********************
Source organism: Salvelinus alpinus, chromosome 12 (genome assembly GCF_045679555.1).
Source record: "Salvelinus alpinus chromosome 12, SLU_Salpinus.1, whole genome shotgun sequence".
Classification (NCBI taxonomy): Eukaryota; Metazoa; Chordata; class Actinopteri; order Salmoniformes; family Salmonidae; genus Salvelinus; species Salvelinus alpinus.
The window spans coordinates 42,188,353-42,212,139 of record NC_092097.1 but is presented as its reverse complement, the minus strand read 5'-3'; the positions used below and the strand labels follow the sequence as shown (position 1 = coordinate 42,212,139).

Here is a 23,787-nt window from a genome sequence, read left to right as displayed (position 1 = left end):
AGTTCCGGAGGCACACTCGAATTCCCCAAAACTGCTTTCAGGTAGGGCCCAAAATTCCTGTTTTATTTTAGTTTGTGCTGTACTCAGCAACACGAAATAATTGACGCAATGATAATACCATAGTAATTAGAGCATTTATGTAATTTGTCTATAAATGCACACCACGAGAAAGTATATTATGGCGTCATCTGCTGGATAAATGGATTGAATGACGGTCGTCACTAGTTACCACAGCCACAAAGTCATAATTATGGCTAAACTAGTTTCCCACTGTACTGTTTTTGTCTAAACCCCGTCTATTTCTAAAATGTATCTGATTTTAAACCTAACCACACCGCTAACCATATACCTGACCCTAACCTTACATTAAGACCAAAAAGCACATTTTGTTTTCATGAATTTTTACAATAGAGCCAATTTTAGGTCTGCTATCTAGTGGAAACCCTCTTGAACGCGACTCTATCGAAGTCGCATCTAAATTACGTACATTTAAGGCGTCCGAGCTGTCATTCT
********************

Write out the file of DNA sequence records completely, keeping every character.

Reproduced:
Source organism: Salvelinus alpinus, chromosome 12 (genome assembly GCF_045679555.1).
Source record: "Salvelinus alpinus chromosome 12, SLU_Salpinus.1, whole genome shotgun sequence".
Classification (NCBI taxonomy): Eukaryota; Metazoa; Chordata; class Actinopteri; order Salmoniformes; family Salmonidae; genus Salvelinus; species Salvelinus alpinus.
The window spans coordinates 42,188,353-42,212,139 of record NC_092097.1 but is presented as its reverse complement, the minus strand read 5'-3'; the positions used below and the strand labels follow the sequence as shown (position 1 = coordinate 42,212,139).

Here is a 23,787-nt window from a genome sequence, read left to right as displayed (position 1 = left end):
AGTTCCGGAGGCACACTCGAATTCCCCAAAACTGCTTTCAGGTAGGGCCCAAAATTCCTGTTTTATTTTAGTTTGTGCTGTACTCAGCAACACGAAATAATTGACGCAATGATAATACCATAGTAATTAGAGCATTTATGTAATTTGTCTATAAATGCACACCACGAGAAAGTATATTATGGCGTCATCTGCTGGATAAATGGATTGAATGACGGTCGTCACTAGTTACCACAGCCACAAAGTCATAATTATGGCTAAACTAGTTTCCCACTGTACTGTTTTTGTCTAAACCCCGTCTATTTCTAAAATGTATCTGATTTTAAACCTAACCACACCGCTAACCATATACCTGACCCTAACCTTACATTAAGACCAAAAAGCACATTTTGTTTTCATGAATTTTTACAATAGAGCCAATTTTAGGTCTGCTATCTAGTGGAAACCCTCTTGAACGCGACTCTATCGAAGTCGCATCTAAATTACGTACATTTAAGGCGTCCGAGCTGTCATTCT